How to Use Your SUV in an Environmentally Sensitive Way

Dennis Silverman

U. C. Irvine

Physics and Astronomy


            Cars, SUVs and pickup trucks are the major contributors to greenhouse gases that the public are responsible for and can do something about.  Since the worst CO2 polluting SUVs and pickups can equal that of four houses, we concentrate here on suggestions to ameliorate their greenhouse gas emissions.

If you don’t yet have an SUV, consider an alternative.

1.      Test drive a crossover SUV which is on a car chassis and gets better gas mileage and still has a lot of room.

2.      Test drive a station wagon, which has similar properties.

3.      Test drive a hatch-back, again with similar properties.  They get over 30 mpg, and the back seats can be put down for more storage.

4.      Consider that rather then being impressed by your SUV, pickup truck or Hummer, there is a large part of the population that will silently consider you as showing total indifference to the effects of global warming on our own county and on poor third world countries.  

5.      This dislike will increase as problems from global warming become more apparent and more of a stress on poor populations.

6.      Other drivers at the gas pump will also be thinking that you are driving up the price of gas that they are paying for.

7.      The price of gas may stay high.  Even if you can afford it today, when the price stays high the total cost rises, and you will be sacrificing modern electronics, vacations, etc., or running up your credit deficit.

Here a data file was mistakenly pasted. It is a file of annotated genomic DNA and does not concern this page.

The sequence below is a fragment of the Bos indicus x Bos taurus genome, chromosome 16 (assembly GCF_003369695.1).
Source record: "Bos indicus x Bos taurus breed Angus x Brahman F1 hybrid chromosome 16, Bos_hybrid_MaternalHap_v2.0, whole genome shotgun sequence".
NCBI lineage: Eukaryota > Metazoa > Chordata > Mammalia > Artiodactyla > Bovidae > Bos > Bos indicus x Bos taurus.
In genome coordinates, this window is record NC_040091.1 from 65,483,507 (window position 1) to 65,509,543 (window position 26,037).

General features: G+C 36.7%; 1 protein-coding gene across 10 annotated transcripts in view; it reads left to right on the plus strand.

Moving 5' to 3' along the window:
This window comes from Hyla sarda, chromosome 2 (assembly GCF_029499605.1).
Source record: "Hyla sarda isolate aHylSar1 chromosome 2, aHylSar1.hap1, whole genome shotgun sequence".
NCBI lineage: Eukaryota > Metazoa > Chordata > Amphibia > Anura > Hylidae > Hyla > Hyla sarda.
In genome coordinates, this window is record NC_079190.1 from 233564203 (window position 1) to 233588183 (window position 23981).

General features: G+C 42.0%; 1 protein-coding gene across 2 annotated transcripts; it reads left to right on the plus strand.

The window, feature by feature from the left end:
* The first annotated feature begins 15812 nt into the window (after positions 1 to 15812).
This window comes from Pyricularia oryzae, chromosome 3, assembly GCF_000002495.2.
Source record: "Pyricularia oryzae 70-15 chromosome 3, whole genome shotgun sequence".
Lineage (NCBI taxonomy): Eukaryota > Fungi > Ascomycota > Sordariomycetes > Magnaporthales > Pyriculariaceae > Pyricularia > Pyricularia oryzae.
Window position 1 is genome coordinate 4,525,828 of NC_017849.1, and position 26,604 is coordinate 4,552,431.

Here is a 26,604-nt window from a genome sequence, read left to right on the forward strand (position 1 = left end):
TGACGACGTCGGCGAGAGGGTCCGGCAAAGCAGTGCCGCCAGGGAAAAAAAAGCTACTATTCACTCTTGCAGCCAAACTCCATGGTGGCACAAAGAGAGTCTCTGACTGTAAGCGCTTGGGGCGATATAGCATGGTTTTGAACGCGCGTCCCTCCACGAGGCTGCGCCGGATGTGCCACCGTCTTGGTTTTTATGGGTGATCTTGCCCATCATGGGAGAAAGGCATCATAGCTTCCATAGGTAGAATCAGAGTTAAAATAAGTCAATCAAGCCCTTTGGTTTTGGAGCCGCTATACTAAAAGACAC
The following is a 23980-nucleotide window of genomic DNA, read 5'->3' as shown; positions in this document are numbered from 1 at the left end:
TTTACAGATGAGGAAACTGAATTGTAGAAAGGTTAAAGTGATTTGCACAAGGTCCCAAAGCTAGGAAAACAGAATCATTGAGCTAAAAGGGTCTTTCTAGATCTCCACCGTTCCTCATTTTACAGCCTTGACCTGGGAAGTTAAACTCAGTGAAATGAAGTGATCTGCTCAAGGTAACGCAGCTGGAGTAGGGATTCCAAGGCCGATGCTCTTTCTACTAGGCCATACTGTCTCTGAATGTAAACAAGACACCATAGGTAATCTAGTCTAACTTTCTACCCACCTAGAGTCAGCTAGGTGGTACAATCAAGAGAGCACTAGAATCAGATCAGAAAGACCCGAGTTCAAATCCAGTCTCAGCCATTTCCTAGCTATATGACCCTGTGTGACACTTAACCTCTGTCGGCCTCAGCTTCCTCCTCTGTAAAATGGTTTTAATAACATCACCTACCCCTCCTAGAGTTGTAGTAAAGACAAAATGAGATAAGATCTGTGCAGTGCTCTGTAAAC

8.      The price of gas may even get higher if there are international problems. 

9.      The resale value of SUVs will decline if the high price of gas remains or rises.

10.  As more 45 mpg vehicles become available and plug-in hybrids with over 100 mpg equivalent come to market, the present SUVs will appear to be greater greenhouse gas culprits.

11.  Excessive gas consumption has opened the door for corn ethanol, and has doubled the price of corn and lowered exports to poor countries that need the food. 

12.  This will also increase the price of meats and corn syrup food additives.

13.  The largest SUVs get only 12 mpg average, and for a 15,000 mile driving year (30 mile each way commute to work), produce as much greenhouse gases as four average Southern California households.

14.  The first owner of an SUV or pickup truck has essentially given birth to that vehicle by buying it from a car company that otherwise would not have produced it.

15.  SUVs and pickup trucks are so tough and useful in countries without paved roads, that they will probably be used for 30 years or more somewhere around the world, spewing out enormous CO2 pollution when the future world is desperate to cut down on greenhouse gases.

16.  As President Bush has said, America is addicted to oil.  Since OPEC will soon be the majority world supplier of oil, we can expect to be continuously involved in the Middle East to maintain our access to the greatest oil reserves.

17.  There are about 34 “failed states” where factions fight over oil profits, and ignore the needs of the people.  Sudan, Iraq and Iran are just some of the examples.

18.  If you have kids, think of the sports fees or music or other lessons you could pay for with the money you are going to spend for gas in an SUV.


If you decide to buy an SUV or pickup truck, consider moderation.